UC Nursery and Floriculture Alliance
University of California
UC Nursery and Floriculture Alliance

Powdery and Downy Mildews

by Jim Downer

Two kinds of “mildew” foliage diseases are commonplace in nurseries but are very different from each other biologically.  While both kinds of disease cause damage and symptoms on the new growth, foliage and young stems of ornamental plants, the biology and thus control of these diseases are very different.  Both pathogen groups are similar in that they parasitize living plants and generally are difficult to grow in culture plates, preferring a living host rather than artificial media for their growth.  Powdery mildews are more common but we are seeing an insurgence of new downy mildews in the ornamental plants. 

Powdery mildews are plant pathogens attacking over 10,000 species of plants and belonging to more than 1600 genera of fungi in the classAscomycetes.  ManyAscomycetes including most powdery mildews are “compound interest” diseases meaning that they have two spore production phases: a sexual stage that usually supplies the primary (first infectioninoculum) and a secondaryconidial stage that produces asexual spores.  Theconidial stage is what we recognize as powdery mildew (fig. 1).

White conidia of powdery mildew on poinsettia leaves.
Fig. 1.  White conidia of powdery mildew on poinsettia leaves. Photo: Jack Kelly Clark.

Since all of the mildew spores look very similar mycologists called this part of the life cycle Oidium or the Oidial stage.  Modern molecular biology techniques have helped identify and reclassify mildews that have never formed the sexual stage.  The sexual part of the life cycle involves production of ascospores in fallen leaves inside a structure called a cleistothecium.  Sexual spores are released in the spring during wet periods and are wind and splash borne onto new tissues where the first infections occur resulting in the mildew or conidial stages that can continue to reinfect all season long on new growth.  Powdery mildew conidia only infect living tissues of epidermal cells and do not penetrate to deeper layers.  They are obligate parasites or biotrophs, which require living host cells to grow in.  Infection results in impaired growth, often resulting in cupped, curled or distorted foliage.  These fungi can infect in moderately humid or even dry conditions.  Free water is not necessary.  In fact the severity of powdery mildews is decreased in wet weather or when free moisture covers leaf surfaces.  During periods of high rainfall other fungal pathogens become more important, especially the downy mildews. 

Downy mildews are actually foliage blights.  Downy mildew diseases are caused by organisms in the class Oomycetes and related to Pythium and Phytophthora, so as such are not members of the fungal Kingdom but a newly erected Kingdom called the Chromalveolata.  All downy mildew species are members of the Peronsosporaceae family and are obligate parasites of higher plants.  Downy mildews have complicated and variable lifecycles.  They are also compound interest diseases with a sexual stage forming oospores in the leaf cortex that germinate to form sporangia which release zoospores in fallen leaf litter.  Infected living plant surfaces also generate sporangiophores that give rise to sporangia and release more zoospores.  In some downy mildews, sporangia germinate directly rather than forming a germ tube.  Unlike powdery mildews, sporangia form on the underside of leaves, not on upper surfaces.  Sporangia formation and disease progression are favored by cool or warm wet conditions but not by hot weather.  Free water and high humidity are necessary to the life history of this organism and favor disease development.  Recently a new disease caused by Peronsopora mesembryanthemi has spread rapidly on Aptenia cordefolia or red apple ice plant (fig. 2).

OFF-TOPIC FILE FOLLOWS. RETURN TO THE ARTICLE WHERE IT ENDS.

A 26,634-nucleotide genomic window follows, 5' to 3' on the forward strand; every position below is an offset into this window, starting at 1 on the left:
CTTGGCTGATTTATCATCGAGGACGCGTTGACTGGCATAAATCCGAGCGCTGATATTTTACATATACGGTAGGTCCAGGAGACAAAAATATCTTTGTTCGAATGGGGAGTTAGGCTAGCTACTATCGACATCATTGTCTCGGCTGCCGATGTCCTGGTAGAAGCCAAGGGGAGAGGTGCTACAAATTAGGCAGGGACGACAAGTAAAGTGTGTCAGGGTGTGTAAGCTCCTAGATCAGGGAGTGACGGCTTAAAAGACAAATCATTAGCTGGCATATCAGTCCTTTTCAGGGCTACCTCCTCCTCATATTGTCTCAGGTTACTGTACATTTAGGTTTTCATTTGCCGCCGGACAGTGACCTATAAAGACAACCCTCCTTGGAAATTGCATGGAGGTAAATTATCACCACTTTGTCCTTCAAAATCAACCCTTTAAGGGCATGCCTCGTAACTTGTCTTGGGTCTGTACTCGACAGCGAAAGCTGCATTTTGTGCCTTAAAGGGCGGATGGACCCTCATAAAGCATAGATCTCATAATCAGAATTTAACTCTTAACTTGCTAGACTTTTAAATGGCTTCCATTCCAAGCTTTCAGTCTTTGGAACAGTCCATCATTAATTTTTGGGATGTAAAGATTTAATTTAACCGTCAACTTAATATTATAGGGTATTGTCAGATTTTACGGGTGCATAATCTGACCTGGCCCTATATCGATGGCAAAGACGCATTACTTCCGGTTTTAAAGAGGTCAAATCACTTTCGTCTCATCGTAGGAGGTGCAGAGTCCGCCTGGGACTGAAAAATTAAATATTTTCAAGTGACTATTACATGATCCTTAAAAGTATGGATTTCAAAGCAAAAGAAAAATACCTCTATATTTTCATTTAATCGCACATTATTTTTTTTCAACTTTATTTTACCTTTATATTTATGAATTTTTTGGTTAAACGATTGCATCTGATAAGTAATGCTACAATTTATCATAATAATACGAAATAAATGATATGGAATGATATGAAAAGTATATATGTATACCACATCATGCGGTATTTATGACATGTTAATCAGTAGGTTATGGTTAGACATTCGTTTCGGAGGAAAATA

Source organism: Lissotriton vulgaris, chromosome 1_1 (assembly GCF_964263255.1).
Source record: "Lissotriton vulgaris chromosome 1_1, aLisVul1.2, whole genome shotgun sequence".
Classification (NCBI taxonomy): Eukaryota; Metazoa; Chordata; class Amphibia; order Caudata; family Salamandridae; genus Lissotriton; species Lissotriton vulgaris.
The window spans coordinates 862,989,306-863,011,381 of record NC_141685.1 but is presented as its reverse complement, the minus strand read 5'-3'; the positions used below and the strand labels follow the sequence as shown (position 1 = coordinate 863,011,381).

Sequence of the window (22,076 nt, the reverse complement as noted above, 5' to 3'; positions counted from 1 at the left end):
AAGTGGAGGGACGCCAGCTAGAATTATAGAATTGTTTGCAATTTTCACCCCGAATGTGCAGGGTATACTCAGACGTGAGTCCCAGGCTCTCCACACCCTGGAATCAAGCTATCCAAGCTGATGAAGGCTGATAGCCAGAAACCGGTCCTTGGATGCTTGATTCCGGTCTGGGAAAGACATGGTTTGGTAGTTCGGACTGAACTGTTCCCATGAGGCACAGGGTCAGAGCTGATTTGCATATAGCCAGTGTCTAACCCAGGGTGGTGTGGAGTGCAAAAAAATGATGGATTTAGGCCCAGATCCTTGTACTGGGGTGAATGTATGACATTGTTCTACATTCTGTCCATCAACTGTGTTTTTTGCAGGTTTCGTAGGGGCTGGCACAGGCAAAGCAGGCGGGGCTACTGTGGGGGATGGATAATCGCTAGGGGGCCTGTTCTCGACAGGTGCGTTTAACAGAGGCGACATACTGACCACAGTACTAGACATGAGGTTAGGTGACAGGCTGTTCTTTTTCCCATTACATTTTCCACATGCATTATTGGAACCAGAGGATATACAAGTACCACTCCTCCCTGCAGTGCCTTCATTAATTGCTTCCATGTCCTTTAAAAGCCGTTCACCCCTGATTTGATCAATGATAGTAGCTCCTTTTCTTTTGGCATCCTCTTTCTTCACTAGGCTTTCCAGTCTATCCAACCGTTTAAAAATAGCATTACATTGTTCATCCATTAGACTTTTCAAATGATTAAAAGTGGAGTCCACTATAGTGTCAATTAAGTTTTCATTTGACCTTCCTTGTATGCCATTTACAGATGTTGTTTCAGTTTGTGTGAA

Fig. 2.  Downy Mildew on Aptenia cordefoliaPhoto: Jose Rodrigues, Waypoint Analytical Labs.

Downey mildew on Aptenia cordefolia

Other common ornamental hosts include alyssum, snapdragon and rose.  Unlike powdery mildews, downy mildews invade leaves and stems beyond the epidermis and kill host tissues, often rapidly during wet weather. While early symptoms can look “mildew-like,” established downy mildew infections usually lead to necrotic and blighted tissues.   Also unlike powdery mildew conidia, downy mildew sporangia are gray-brown in appearance.

Powdery mildews are controlled by a broad range of prophylactic and systemic fungicides.  However early applications are advocated because fungicides that eradicate or kill the target fungus will also kill the plant cells it has invaded leading to phytotoxicity as well as control.  It is best to control the disease early during spore germination, germ tube elongation or pre-penetration phases of development.  Wetting leaf surfaces or increasing leaf wetness can also give some limited control, so inclusion of a wetting agent or surfactant (alone or with a fungicide) can control many of these diseases.  Downy mildews are controlled by the same materials that control root rots caused by Pythium and Phytophthora, so phosphorus acid materials, mefanoxam and other pesticides that control Oomycetes can limit downy mildew formation.  Increasing leaf wetness will make downy mildew diseases worse.  Generally hot and dry conditions and dry foliage favor control.  


Agrios GN. 2005.  Plant Pathology 5th ed.  Elsevier Academic Press.  Burlington MA, USA. 

Scheck H, Chitambar J, Dara SK. 2016.  Reporting downy mildew of ice plants in California.  Pest News. http://ucanr.edu/blogs/blogcore/postdetail.cfm?postnum=20558.

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